The first uncouple project used a servo to raise the coupler box and it was very reliable. However, I wanted one that would work on a verity of cars other than box cars (it required space) and be more prototypical. That's when I decided on using a servo to pull a string attached to the coupler knuckle. We have had several operating sessions with two cars that have DCC controlled couplers. Generally, uncoupling is reliable providing there is slack between the couplers when attempting uncoupling.

By consisting the uncoupler decoder in the car to the engine, it is possible to have the uncoupler sound in the engine activate when the car uncouples.

To help achieve reliable operation, all wheels have electrical pickup. It is important to have good electrical contact and still have free turning wheels. One way to do this is to put a washer (NWSL 1106-4 for HO) between the truck and the wheel. This works like a loose slip ring. Pairs of washers are connected together by soldering a piece of small wire between them. Washers require the correct type of wheels. The needle part of the axle and the wheel must be metal. Walthers HO wheels 933-870 and trucks 933-1008 are examples.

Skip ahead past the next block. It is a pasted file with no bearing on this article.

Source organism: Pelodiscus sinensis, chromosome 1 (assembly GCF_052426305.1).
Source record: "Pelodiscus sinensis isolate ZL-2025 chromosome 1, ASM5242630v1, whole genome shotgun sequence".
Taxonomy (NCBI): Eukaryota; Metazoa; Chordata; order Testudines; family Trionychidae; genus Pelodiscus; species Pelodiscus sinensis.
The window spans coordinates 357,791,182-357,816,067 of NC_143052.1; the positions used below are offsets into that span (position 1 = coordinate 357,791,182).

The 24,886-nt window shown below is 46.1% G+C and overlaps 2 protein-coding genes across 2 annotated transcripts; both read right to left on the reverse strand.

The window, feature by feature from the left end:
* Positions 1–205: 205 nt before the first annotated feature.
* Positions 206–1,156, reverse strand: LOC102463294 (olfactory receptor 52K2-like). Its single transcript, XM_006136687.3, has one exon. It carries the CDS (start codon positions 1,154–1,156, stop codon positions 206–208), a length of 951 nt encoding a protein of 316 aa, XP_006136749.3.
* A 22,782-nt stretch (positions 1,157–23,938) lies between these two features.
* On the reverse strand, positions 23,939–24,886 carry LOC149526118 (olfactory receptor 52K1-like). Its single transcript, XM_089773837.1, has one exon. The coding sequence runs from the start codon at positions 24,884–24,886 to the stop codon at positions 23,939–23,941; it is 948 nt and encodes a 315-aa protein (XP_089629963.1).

Below are some pictures showing a car with an uncoupler scheme using a custom decoder and a small servo.
Click on picture to enlarge.

A spring wire is connected to the servo arm to increase the effective movement of the arm and allow for tension on the coupler arm without breaking something.
Nylon filament string is used to connect the spring wire to coupler arm.
The string has a reasonable straight run to the coupler.
Coupler closed.
Coupler open.
Both trucks have electrical pickup (only 1 shown here). The small wire that electrically connects the washers to the feed wire can be located on the top or on the bottom (as shown) of the truck.
The small bronze washer is just visible behind the truck bearing.